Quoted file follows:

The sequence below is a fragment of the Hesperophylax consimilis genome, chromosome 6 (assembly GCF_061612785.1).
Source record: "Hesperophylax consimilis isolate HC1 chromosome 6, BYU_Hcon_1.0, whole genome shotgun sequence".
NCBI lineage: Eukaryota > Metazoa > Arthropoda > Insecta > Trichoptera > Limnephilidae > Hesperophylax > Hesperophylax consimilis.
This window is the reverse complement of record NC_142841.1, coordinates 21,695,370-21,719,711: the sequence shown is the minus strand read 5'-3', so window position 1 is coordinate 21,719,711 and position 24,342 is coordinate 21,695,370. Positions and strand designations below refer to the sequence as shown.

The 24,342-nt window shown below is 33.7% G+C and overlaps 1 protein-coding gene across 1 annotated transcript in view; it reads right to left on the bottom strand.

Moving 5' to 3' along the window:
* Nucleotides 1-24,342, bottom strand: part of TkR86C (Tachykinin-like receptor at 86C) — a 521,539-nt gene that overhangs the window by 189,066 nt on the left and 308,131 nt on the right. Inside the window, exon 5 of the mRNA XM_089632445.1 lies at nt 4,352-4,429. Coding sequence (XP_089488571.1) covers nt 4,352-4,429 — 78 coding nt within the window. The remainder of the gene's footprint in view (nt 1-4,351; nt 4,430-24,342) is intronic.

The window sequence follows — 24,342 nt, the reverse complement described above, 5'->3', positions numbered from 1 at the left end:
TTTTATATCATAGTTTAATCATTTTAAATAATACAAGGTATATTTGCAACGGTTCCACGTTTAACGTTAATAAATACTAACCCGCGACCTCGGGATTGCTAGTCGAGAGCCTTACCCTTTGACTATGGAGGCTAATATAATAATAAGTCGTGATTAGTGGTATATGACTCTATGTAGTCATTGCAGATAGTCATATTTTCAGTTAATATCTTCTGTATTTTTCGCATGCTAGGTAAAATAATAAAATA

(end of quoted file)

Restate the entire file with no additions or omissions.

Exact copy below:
The sequence below is a fragment of the Hesperophylax consimilis genome, chromosome 6 (assembly GCF_061612785.1).
Source record: "Hesperophylax consimilis isolate HC1 chromosome 6, BYU_Hcon_1.0, whole genome shotgun sequence".
NCBI lineage: Eukaryota > Metazoa > Arthropoda > Insecta > Trichoptera > Limnephilidae > Hesperophylax > Hesperophylax consimilis.
This window is the reverse complement of record NC_142841.1, coordinates 21,695,370-21,719,711: the sequence shown is the minus strand read 5'-3', so window position 1 is coordinate 21,719,711 and position 24,342 is coordinate 21,695,370. Positions and strand designations below refer to the sequence as shown.

The 24,342-nt window shown below is 33.7% G+C and overlaps 1 protein-coding gene across 1 annotated transcript in view; it reads right to left on the bottom strand.

Moving 5' to 3' along the window:
* Nucleotides 1-24,342, bottom strand: part of TkR86C (Tachykinin-like receptor at 86C) — a 521,539-nt gene that overhangs the window by 189,066 nt on the left and 308,131 nt on the right. Inside the window, exon 5 of the mRNA XM_089632445.1 lies at nt 4,352-4,429. Coding sequence (XP_089488571.1) covers nt 4,352-4,429 — 78 coding nt within the window. The remainder of the gene's footprint in view (nt 1-4,351; nt 4,430-24,342) is intronic.

The window sequence follows — 24,342 nt, the reverse complement described above, 5'->3', positions numbered from 1 at the left end:
TTTTATATCATAGTTTAATCATTTTAAATAATACAAGGTATATTTGCAACGGTTCCACGTTTAACGTTAATAAATACTAACCCGCGACCTCGGGATTGCTAGTCGAGAGCCTTACCCTTTGACTATGGAGGCTAATATAATAATAAGTCGTGATTAGTGGTATATGACTCTATGTAGTCATTGCAGATAGTCATATTTTCAGTTAATATCTTCTGTATTTTTCGCATGCTAGGTAAAATAATAAAATA